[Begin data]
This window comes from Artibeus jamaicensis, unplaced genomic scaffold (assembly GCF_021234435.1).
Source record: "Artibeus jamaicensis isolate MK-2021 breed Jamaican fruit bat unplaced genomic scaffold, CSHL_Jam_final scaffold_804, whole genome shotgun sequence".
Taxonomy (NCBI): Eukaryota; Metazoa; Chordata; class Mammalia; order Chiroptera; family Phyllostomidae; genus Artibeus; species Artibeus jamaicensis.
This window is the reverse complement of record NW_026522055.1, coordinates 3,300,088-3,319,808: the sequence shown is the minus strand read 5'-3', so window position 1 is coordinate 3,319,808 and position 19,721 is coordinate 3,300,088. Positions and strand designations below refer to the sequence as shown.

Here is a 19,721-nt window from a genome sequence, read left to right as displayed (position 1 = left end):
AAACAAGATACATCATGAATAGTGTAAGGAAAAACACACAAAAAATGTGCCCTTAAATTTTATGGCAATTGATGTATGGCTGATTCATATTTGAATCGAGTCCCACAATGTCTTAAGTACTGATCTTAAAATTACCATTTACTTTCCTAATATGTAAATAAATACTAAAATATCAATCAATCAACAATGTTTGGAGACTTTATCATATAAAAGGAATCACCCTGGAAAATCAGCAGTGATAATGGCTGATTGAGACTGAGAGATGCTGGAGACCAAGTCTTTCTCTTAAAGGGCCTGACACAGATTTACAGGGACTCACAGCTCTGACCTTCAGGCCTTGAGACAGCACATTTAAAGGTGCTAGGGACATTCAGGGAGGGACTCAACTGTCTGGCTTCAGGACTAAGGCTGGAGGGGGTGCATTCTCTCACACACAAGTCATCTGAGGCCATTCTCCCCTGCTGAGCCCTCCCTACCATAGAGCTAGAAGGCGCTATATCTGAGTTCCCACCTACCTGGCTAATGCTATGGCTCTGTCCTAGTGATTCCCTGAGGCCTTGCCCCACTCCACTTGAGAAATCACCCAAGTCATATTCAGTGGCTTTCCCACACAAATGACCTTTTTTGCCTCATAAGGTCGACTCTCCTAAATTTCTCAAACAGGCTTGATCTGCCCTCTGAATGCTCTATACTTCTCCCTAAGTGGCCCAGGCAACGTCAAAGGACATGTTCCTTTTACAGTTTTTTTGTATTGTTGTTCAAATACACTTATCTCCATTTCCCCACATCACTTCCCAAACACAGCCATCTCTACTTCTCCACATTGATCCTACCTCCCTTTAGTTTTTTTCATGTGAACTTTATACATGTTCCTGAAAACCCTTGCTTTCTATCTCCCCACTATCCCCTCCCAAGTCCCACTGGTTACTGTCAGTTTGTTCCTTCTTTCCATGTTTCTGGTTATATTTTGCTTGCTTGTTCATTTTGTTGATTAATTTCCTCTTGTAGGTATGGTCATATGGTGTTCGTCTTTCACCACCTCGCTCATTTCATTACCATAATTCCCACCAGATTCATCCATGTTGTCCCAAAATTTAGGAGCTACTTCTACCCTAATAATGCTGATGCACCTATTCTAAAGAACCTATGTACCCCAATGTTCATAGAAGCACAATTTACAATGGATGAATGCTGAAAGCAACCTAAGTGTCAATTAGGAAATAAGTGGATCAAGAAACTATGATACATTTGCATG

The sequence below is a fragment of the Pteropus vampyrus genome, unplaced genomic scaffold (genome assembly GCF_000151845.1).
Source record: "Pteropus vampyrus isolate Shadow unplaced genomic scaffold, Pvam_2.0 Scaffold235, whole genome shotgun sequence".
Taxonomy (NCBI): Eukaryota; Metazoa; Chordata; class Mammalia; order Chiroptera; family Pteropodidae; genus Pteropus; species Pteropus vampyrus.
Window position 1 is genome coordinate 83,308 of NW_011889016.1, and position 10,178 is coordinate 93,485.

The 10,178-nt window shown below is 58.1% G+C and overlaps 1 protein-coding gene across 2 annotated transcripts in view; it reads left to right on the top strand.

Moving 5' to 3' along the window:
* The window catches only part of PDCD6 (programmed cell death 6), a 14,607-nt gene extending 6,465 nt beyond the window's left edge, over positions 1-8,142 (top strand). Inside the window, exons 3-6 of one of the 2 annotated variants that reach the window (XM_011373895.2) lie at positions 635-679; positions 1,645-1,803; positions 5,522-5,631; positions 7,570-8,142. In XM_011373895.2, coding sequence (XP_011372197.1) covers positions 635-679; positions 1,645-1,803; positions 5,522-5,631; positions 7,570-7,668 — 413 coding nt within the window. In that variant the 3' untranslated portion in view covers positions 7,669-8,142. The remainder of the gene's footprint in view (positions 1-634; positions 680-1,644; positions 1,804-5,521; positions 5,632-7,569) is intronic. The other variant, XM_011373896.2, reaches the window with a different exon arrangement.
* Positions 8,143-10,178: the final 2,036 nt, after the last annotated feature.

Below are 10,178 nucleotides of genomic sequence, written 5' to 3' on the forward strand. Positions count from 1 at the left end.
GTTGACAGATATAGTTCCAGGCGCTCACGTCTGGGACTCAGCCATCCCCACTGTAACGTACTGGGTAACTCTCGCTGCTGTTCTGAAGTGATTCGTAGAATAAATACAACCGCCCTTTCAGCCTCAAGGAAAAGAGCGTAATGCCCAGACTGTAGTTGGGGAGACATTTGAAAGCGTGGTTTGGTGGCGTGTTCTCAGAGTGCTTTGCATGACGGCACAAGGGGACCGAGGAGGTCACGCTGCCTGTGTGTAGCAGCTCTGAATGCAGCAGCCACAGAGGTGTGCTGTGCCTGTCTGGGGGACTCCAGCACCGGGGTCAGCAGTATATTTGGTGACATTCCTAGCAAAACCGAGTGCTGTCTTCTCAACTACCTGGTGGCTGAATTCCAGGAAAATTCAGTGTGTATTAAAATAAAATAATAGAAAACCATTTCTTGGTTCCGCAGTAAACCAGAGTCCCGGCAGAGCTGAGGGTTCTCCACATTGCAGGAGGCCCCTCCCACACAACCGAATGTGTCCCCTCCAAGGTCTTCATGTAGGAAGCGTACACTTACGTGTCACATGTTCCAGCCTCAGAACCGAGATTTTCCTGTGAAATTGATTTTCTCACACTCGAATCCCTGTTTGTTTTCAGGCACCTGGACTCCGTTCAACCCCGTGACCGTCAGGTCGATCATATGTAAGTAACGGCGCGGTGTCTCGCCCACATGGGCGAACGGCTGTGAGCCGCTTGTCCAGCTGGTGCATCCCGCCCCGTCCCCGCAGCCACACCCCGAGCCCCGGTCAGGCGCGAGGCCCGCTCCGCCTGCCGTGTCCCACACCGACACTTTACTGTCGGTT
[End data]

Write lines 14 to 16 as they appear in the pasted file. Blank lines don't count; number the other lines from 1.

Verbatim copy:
* Positions 8,143-10,178: the final 2,036 nt, after the last annotated feature.

Below are 10,178 nucleotides of genomic sequence, written 5' to 3' on the forward strand. Positions count from 1 at the left end.
GTTGACAGATATAGTTCCAGGCGCTCACGTCTGGGACTCAGCCATCCCCACTGTAACGTACTGGGTAACTCTCGCTGCTGTTCTGAAGTGATTCGTAGAATAAATACAACCGCCCTTTCAGCCTCAAGGAAAAGAGCGTAATGCCCAGACTGTAGTTGGGGAGACATTTGAAAGCGTGGTTTGGTGGCGTGTTCTCAGAGTGCTTTGCATGACGGCACAAGGGGACCGAGGAGGTCACGCTGCCTGTGTGTAGCAGCTCTGAATGCAGCAGCCACAGAGGTGTGCTGTGCCTGTCTGGGGGACTCCAGCACCGGGGTCAGCAGTATATTTGGTGACATTCCTAGCAAAACCGAGTGCTGTCTTCTCAACTACCTGGTGGCTGAATTCCAGGAAAATTCAGTGTGTATTAAAATAAAATAATAGAAAACCATTTCTTGGTTCCGCAGTAAACCAGAGTCCCGGCAGAGCTGAGGGTTCTCCACATTGCAGGAGGCCCCTCCCACACAACCGAATGTGTCCCCTCCAAGGTCTTCATGTAGGAAGCGTACACTTACGTGTCACATGTTCCAGCCTCAGAACCGAGATTTTCCTGTGAAATTGATTTTCTCACACTCGAATCCCTGTTTGTTTTCAGGCACCTGGACTCCGTTCAACCCCGTGACCGTCAGGTCGATCATATGTAAGTAACGGCGCGGTGTCTCGCCCACATGGGCGAACGGCTGTGAGCCGCTTGTCCAGCTGGTGCATCCCGCCCCGTCCCCGCAGCCACACCCCGAGCCCCGGTCAGGCGCGAGGCCCGCTCCGCCTGCCGTGTCCCACACCGACACTTTACTGTCGGTT